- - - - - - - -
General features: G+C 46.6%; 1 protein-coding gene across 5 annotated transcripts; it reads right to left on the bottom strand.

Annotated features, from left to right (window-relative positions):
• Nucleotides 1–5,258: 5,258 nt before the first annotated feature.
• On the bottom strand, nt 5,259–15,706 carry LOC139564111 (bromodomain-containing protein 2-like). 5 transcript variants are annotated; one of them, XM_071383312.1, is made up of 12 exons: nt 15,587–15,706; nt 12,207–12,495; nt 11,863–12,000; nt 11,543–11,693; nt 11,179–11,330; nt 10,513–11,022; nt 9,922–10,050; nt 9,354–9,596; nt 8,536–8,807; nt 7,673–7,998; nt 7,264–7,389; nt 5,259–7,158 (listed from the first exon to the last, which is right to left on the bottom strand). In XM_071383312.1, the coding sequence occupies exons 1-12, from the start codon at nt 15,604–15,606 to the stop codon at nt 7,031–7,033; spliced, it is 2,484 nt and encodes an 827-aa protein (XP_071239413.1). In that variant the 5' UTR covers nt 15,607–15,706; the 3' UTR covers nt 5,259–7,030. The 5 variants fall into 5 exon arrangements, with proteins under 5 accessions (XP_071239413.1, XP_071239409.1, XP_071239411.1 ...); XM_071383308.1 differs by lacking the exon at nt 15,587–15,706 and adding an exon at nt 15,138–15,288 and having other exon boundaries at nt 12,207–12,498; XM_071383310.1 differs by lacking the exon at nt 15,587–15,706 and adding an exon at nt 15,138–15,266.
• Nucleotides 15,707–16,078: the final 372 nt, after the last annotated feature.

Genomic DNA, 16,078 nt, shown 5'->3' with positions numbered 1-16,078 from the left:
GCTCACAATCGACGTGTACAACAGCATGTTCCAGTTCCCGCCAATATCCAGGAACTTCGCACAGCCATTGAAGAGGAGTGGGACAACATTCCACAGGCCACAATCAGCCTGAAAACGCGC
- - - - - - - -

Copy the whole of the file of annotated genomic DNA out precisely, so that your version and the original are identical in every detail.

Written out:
General features: G+C 46.6%; 1 protein-coding gene across 5 annotated transcripts; it reads right to left on the bottom strand.

Annotated features, from left to right (window-relative positions):
• Nucleotides 1–5,258: 5,258 nt before the first annotated feature.
• On the bottom strand, nt 5,259–15,706 carry LOC139564111 (bromodomain-containing protein 2-like). 5 transcript variants are annotated; one of them, XM_071383312.1, is made up of 12 exons: nt 15,587–15,706; nt 12,207–12,495; nt 11,863–12,000; nt 11,543–11,693; nt 11,179–11,330; nt 10,513–11,022; nt 9,922–10,050; nt 9,354–9,596; nt 8,536–8,807; nt 7,673–7,998; nt 7,264–7,389; nt 5,259–7,158 (listed from the first exon to the last, which is right to left on the bottom strand). In XM_071383312.1, the coding sequence occupies exons 1-12, from the start codon at nt 15,604–15,606 to the stop codon at nt 7,031–7,033; spliced, it is 2,484 nt and encodes an 827-aa protein (XP_071239413.1). In that variant the 5' UTR covers nt 15,607–15,706; the 3' UTR covers nt 5,259–7,030. The 5 variants fall into 5 exon arrangements, with proteins under 5 accessions (XP_071239413.1, XP_071239409.1, XP_071239411.1 ...); XM_071383308.1 differs by lacking the exon at nt 15,587–15,706 and adding an exon at nt 15,138–15,288 and having other exon boundaries at nt 12,207–12,498; XM_071383310.1 differs by lacking the exon at nt 15,587–15,706 and adding an exon at nt 15,138–15,266.
• Nucleotides 15,707–16,078: the final 372 nt, after the last annotated feature.

Genomic DNA, 16,078 nt, shown 5'->3' with positions numbered 1-16,078 from the left:
GCTCACAATCGACGTGTACAACAGCATGTTCCAGTTCCCGCCAATATCCAGGAACTTCGCACAGCCATTGAAGAGGAGTGGGACAACATTCCACAGGCCACAATCAGCCTGAAAACGCGC